Thursday, August 27, 2020

Black Artists Through History Series Inspired By The Roosevelt Island March For Justice, Take The Drawing Challenge Says RIRA Youth Committee Chair - Lesson 4 On Artist Ajamu Kojo, Portrait Painter Exploring 1921 Racial Violence That Destroyed Black Wall Street In Tulsa Oklahoma

Roosevelt Island Residents Association (RIRA) Children, Youth & Education Committee Chair Adib Mansour developed a series of Black Artists Through History Lessons inspired by the June 3 Roosevelt Island March For Justice

The first lesson was on sculptor Edmonia Lewis.

The second lesson was on the painter Romare Howard Bearden.

The third lesson was on the contemporary artist Kehinde Wiley

The current lesson is on painter Ajamu Kojo.

According to Mr. Mansour:

This is a special lesson for me as I have met this phenomenal artist, Ajamu Kojo. In recent conversations with Ajamu, he encourages the youth of our island (and elsewhere) to embrace their heritage, because “it is going to make society better If you could understand where people are coming from.”

In this 4th Black Artists Through History Lesson, I emphasize Ajamu’s Dignified Portraits, nearly 100 years after the racial violence that destroyed the Black Wall Street in Tulsa, OK. It is a reminder that racial injustice has been around for a long time. In May 31, 1921, a white mob attacked residents and their homes and business, leveling 35 square blocks, killing countless Black people in a thriving and successful community. The mob left in ruins many homes, schools, theaters, a church, library, doctors’ and lawyers’ offices, shops and restaurants.. only because the Black community there was thriving.

Through his art, Ajamu beautifully painted the portraits of some of the inhabitants of Tulsa’s Greenwood section with pride, humility and humanity. About this collection, Ajamu said "The project is about uplifting memories, shared histories, and how reflections of the past echo in the present.” In particular, I have chosen the portrait of Dr. Olivia J. Hooker who was one of the last survivors of the 1921 massacre. I encourage you to read more about her accomplishments and the amazing life she built herself!. I ask you to ponder on the following outcome: In 2003, Dr. Hooker was one of the plaintiffs in a federal lawsuit filed against the state of Oklahoma and the city of Tulsa by more than 100 survivors and about 300 descendants of people who lost their lives or property in the attacks, seeking compensation due to the local governments' involvement in the massacre… the US Supreme Court dismissed the case without comment in 2005.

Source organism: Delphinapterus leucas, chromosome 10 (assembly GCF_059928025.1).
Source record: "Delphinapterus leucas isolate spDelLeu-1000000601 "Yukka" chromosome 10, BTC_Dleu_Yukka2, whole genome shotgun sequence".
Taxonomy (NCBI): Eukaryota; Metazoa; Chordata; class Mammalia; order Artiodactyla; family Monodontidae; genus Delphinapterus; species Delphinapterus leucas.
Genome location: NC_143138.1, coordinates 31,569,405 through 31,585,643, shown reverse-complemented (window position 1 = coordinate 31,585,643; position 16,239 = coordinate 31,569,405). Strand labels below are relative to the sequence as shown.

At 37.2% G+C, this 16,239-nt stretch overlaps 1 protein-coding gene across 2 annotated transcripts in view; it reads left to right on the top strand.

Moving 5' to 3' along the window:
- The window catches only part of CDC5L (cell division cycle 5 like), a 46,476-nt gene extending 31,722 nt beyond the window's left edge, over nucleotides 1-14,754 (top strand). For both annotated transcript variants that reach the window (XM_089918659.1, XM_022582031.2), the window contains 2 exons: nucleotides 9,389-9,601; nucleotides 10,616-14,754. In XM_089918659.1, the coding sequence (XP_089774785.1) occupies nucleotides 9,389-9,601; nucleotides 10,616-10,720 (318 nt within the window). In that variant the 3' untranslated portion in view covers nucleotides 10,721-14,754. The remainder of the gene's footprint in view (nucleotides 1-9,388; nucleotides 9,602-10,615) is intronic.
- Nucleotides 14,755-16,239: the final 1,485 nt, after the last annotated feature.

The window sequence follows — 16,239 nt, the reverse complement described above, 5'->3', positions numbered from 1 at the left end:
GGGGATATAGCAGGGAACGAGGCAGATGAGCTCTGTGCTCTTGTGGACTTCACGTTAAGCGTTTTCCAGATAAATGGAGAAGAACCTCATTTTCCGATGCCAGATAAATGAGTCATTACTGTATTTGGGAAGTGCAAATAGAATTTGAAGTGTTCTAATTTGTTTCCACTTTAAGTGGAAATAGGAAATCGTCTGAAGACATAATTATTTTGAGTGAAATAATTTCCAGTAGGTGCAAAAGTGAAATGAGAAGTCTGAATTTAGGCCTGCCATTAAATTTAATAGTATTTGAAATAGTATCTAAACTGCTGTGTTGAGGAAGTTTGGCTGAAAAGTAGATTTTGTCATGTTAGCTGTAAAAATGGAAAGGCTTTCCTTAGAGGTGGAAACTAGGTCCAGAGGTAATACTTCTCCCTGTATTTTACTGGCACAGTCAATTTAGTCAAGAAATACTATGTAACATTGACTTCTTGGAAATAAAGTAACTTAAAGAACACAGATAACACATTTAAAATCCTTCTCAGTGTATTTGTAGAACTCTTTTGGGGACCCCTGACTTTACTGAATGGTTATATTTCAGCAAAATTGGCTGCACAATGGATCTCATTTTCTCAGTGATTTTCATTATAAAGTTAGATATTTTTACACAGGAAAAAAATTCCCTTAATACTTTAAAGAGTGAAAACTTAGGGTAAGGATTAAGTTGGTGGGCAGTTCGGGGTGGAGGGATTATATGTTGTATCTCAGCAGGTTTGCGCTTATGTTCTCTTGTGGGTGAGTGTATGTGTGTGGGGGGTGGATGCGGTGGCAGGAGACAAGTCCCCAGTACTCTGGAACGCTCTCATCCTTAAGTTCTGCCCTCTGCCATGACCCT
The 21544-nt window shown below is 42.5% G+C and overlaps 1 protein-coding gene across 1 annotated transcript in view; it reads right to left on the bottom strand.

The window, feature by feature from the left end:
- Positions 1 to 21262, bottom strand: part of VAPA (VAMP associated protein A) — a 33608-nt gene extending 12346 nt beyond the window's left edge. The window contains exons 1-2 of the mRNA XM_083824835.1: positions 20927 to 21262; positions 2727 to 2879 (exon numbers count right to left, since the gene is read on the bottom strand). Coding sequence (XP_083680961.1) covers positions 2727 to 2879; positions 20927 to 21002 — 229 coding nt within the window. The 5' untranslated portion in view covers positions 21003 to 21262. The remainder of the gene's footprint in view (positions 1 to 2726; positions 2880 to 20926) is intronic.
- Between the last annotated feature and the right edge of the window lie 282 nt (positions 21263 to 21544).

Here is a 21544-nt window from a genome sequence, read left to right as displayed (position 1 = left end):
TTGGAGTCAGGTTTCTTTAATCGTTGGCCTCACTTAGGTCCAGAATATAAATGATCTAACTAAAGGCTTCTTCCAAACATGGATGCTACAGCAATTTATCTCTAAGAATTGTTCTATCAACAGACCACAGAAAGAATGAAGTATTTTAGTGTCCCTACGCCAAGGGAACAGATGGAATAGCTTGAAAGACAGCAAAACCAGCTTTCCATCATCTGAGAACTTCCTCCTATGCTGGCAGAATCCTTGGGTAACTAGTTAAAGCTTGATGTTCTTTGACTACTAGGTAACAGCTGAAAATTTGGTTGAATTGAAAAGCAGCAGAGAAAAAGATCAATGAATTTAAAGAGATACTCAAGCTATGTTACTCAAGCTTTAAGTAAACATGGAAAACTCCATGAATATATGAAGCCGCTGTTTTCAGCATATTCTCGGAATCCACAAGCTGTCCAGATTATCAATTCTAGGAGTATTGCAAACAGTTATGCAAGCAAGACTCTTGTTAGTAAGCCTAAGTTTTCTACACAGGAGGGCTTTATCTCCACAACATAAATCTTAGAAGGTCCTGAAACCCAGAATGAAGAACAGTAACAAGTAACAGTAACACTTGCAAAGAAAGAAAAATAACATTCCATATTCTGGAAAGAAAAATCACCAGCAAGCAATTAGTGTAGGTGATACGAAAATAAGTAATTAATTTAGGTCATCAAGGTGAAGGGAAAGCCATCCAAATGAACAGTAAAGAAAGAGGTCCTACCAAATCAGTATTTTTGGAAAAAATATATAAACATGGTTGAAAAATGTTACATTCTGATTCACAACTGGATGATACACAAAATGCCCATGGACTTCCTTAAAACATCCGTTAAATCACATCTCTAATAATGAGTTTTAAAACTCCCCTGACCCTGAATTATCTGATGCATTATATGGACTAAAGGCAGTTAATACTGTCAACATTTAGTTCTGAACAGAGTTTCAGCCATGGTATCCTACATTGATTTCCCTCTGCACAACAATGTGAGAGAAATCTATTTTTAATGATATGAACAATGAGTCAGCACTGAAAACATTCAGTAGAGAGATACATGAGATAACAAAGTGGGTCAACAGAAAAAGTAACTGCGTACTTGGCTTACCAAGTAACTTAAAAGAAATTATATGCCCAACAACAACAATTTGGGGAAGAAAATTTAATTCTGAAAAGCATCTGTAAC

Dr. Hooker, retired at the age of 87. She joined the Coast Guard Auxiliary at the age of 95 and served as an auxilliarist in Yonker, New York.

Enjoy, print the black & white outline, and send me your artistic interpretations

and your thoughts to . Feel Free to share.

I would also encourage the youth to email me your thoughts on these wonderful black artists and your opinions on a vision for equality on the island, in this city of ours, and in our country. I would love to engage in a thoughtful discussion of race and equity in art history and theory.
Here's more on the artist Ajamu Kojo including his project Black Wall Street: A Case for Reparations.

Also, check out Mr. Mansour's Black Artists Through History: